It was quite eerie. During totality the temperature dropped 10˚. All became quiet, birds and animals. We whooped it up as did others around town as the corona shone, and the diamond ring was seen. Regrettably it lasted only one minute and 35 seconds at our location.
TOTALITY
DIAMOND RING AND SOLAR PROMINENCES



DIAMOND RING WITH MORE DETAIL

A solar prominence is a large, bright, gaseous feature extending outward from the Sun's surface, often in a loop shape. Prominences are anchored to the Sun's surface in the photosphere, and extend outwards into the Sun's corona.
TOTALITY PLUS 2 MINUTES

9 MINUTES AFTER TOTALITY
It was a beautiful experience and most memorable. Regrettably it lasted only one minute and 35 seconds at our location.  

Are we hooked to chase after the Total Solar Eclipse in 2024! Maybe. Our other daughter, Tina, lives outside Toledo, Ohio, which is on the edge of the path of totality for that eclipse.
SUN SPOTS VISIBLE ON SUN
 

Sunday, July 30, 2017

PHTOGRAPHING THE OREGON COAST - JUNE 14


JUNE 14TH – Pacific City Dory Launch

This morning we went to the beach to see the dory launching which occurs from the beach at Cape Kiwanda. The dories are small fishing boats that go out to sea to mostly fish for salmon.


QUIET WATER

DORY HEADING OUT TO SEA
The dories are trailered to the beach and then launched into the surf. Usually there will be a crew of two, sometimes more. The dory is floated off the trailer and then headed into the surf. The  crew then climbs aboard over the stern transom after pushing it out further into the surf. 



Once they are out far enough they start their engine and head out to sea for a day of fishing, mostly for salmon. 

When they return in the afternoon they race for the beach before cutting their engine.   

RACING FOR SHORE
It is quite a show to watch them. The dory men are quite agile, and help each other with the launch.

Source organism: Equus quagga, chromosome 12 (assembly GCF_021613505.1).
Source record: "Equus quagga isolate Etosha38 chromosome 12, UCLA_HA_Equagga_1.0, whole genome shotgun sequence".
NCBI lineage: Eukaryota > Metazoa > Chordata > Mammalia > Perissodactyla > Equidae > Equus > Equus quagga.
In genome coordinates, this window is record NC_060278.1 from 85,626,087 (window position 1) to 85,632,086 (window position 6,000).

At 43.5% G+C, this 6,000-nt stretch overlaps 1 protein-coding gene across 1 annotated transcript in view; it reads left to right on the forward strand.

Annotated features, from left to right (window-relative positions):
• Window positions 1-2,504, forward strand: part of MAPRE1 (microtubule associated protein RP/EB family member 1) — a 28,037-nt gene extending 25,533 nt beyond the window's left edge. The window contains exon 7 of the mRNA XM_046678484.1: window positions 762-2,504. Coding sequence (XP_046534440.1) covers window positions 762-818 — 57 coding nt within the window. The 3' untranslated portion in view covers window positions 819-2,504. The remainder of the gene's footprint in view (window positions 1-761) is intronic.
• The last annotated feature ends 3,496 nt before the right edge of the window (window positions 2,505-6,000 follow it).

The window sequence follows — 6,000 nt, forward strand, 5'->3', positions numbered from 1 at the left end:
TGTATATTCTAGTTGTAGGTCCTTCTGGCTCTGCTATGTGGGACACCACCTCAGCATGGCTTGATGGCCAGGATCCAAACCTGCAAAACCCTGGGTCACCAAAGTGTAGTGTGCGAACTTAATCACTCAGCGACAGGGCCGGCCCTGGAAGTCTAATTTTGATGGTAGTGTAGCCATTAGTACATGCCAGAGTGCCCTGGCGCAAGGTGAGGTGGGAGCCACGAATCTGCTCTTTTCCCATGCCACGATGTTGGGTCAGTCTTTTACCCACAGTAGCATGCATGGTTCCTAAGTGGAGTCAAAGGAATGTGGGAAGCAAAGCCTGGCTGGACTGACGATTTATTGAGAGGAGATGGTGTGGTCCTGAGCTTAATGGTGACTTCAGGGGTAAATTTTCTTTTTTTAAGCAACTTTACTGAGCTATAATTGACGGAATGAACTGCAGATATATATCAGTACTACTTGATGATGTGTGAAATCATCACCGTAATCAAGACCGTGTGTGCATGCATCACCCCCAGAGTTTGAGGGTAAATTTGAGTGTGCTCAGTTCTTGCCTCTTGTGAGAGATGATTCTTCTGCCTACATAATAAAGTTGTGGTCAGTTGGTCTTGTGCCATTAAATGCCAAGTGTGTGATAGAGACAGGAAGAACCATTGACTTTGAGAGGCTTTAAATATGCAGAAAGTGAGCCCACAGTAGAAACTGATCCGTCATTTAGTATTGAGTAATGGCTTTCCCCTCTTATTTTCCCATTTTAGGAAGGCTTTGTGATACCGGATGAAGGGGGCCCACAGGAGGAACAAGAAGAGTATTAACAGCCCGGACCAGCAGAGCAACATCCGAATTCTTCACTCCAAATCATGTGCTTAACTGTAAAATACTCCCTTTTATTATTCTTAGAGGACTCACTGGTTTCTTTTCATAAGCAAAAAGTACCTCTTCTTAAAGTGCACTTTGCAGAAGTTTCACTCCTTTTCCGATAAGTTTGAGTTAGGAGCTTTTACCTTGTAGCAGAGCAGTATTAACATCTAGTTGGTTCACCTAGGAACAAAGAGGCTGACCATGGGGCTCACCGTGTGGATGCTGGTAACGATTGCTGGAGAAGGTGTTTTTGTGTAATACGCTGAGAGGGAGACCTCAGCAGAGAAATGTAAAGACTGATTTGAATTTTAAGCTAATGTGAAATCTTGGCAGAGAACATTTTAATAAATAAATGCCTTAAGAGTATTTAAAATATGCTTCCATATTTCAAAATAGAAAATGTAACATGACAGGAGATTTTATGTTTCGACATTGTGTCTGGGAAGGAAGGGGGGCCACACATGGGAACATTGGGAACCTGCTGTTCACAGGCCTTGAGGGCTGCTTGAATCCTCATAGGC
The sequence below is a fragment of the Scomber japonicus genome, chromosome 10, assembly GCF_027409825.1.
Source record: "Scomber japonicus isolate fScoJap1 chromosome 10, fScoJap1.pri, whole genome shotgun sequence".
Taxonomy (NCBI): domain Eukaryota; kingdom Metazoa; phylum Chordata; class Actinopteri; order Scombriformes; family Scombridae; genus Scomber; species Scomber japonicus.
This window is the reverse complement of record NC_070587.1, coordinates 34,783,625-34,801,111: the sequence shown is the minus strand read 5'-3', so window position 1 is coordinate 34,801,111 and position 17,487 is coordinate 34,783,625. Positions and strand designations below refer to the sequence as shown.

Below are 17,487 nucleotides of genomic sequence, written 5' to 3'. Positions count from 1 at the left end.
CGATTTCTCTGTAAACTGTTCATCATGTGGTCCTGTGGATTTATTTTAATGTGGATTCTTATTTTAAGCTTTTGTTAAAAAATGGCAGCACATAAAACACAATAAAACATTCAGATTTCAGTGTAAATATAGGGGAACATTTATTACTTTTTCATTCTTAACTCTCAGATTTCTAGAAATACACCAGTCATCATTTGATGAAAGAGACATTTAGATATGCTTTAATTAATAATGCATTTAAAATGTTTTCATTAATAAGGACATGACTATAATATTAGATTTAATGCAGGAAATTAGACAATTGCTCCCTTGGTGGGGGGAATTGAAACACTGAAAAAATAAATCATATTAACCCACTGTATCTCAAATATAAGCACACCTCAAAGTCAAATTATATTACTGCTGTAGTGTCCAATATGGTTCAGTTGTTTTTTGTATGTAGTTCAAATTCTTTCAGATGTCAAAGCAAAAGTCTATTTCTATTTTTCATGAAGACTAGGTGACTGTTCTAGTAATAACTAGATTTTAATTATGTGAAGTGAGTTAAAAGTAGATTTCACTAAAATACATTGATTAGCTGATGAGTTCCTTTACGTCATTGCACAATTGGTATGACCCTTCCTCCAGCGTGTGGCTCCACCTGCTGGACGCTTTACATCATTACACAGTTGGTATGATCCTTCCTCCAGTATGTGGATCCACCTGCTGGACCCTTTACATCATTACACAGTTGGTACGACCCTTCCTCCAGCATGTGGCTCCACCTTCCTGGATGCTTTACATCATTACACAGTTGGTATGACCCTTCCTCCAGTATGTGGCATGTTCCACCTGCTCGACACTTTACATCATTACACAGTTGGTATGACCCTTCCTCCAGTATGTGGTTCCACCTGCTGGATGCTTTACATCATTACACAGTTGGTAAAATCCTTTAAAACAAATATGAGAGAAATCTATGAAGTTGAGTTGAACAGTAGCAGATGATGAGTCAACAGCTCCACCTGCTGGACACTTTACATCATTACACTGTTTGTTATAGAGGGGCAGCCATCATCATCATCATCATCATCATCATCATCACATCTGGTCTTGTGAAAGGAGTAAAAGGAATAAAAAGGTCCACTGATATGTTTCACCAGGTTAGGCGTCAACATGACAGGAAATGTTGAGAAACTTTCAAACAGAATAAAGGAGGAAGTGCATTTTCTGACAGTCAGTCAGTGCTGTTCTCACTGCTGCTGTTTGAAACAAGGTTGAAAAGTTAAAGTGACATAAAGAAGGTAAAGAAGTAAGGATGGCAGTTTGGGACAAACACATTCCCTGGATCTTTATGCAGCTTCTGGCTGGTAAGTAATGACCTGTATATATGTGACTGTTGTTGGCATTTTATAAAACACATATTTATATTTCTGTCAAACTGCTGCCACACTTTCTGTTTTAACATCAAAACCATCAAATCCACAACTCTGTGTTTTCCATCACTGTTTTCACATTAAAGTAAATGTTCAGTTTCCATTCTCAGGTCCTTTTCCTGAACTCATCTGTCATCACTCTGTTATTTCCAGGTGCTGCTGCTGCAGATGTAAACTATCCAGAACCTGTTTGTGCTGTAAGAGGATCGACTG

Here is a video of the launch -   

and one of the boats crashing the beach on their return –

As you can see from my  photos there is a great deal of physical prowess involved.

This ended my trip. Four of us headed back to Portland for flights home. The remainder of the group traveled onto Washington State to visit Mt. Saint Helens.  

IN SUMMARY –

This was not one of my  better trips. The weather was not particularly favorable, but I am happy with the pictures I am keeping and showing you. When I returned home I was quite tired and favoring my knee. The knee was one of the factors. It has since healed, and I am vigorously following my old fitness protocol to get into better shape. I have seen improvements all around.

Now it is time to gear up for the Solar Eclipse trip to Idaho and then onto Montana to visit our daughter, Klara. The art of taking pictures of the eclipse is a practiced phenomenon. I have gotten a couple of pieces of equipment to help, and now I have to devote some mid-day time to practicing using the solar filters both for me and the camera.

PHOTOGRAPHING THE OREGON COAST - JUNE 13, 2017


JUNE 13THTo Pacific City, OR

The early morning shoot was at Pistol River Beach. We wandered around in the surf a bit in order to create interesting compositions. Once again I got caught in sinking sand around a rock. I ended up with a boot very full of water and sand!! (You would think I would have learned already!!) 
MORNING LIGHT, PISTOL RIVER BEACH

AMONG THE STACKS

BEACH PUDDLES
 Afterwards we returned to our abodes to rinse off salt water and sand, and then pack up for our trip North.

VIEW FROM BEACH HOUSE